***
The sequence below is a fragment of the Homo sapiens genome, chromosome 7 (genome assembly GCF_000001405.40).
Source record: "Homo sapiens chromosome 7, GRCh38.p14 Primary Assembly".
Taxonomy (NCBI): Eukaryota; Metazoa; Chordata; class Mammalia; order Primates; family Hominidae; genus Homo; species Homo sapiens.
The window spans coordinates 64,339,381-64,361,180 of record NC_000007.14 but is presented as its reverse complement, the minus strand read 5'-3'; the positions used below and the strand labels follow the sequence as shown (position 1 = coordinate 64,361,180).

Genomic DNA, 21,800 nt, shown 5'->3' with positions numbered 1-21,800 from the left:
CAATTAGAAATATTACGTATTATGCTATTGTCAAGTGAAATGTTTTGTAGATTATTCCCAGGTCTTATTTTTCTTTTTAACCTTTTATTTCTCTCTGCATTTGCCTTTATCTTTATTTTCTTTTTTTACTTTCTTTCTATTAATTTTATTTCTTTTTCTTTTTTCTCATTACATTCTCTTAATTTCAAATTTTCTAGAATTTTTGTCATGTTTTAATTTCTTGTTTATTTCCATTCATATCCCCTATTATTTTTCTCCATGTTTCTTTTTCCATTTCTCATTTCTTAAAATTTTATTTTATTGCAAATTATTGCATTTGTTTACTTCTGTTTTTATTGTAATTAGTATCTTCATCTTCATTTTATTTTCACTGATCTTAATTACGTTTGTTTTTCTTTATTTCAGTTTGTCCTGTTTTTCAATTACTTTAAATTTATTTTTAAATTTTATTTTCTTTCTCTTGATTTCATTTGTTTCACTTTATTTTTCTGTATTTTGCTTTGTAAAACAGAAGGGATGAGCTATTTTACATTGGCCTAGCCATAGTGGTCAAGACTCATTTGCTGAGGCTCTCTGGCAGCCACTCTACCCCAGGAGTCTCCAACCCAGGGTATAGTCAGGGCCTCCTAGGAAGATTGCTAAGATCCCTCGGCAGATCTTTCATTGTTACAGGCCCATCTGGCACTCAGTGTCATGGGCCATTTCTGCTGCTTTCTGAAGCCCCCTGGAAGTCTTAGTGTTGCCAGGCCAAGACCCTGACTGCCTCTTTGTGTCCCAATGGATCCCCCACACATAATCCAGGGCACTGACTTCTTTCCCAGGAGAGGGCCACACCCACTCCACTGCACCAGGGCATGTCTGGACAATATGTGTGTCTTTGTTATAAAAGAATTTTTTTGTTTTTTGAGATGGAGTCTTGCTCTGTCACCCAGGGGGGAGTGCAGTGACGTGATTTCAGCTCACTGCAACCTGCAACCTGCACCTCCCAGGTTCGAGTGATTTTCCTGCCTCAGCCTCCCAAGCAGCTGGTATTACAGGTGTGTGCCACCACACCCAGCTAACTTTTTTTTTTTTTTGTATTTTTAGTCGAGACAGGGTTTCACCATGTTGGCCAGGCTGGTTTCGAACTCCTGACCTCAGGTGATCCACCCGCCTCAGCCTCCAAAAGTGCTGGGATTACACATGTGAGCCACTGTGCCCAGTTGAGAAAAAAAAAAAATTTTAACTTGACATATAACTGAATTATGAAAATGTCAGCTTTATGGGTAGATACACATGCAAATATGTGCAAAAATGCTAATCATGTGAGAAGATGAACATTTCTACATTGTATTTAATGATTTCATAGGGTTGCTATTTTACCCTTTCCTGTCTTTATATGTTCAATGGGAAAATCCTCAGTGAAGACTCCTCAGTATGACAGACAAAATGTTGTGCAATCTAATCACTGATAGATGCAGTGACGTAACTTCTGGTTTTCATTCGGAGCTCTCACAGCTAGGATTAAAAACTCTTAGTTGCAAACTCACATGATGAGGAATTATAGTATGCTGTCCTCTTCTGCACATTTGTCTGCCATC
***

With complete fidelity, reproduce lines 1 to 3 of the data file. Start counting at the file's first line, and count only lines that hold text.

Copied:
The sequence below is a fragment of the Homo sapiens genome, chromosome 7 (genome assembly GCF_000001405.40).
Source record: "Homo sapiens chromosome 7, GRCh38.p14 Primary Assembly".
Taxonomy (NCBI): Eukaryota; Metazoa; Chordata; class Mammalia; order Primates; family Hominidae; genus Homo; species Homo sapiens.